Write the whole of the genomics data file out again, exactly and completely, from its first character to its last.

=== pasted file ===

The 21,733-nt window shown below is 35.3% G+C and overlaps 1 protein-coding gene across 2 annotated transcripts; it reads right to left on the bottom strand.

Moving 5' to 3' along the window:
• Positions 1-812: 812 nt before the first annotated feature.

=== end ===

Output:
The 21,733-nt window shown below is 35.3% G+C and overlaps 1 protein-coding gene across 2 annotated transcripts; it reads right to left on the bottom strand.

Moving 5' to 3' along the window:
• Positions 1-812: 812 nt before the first annotated feature.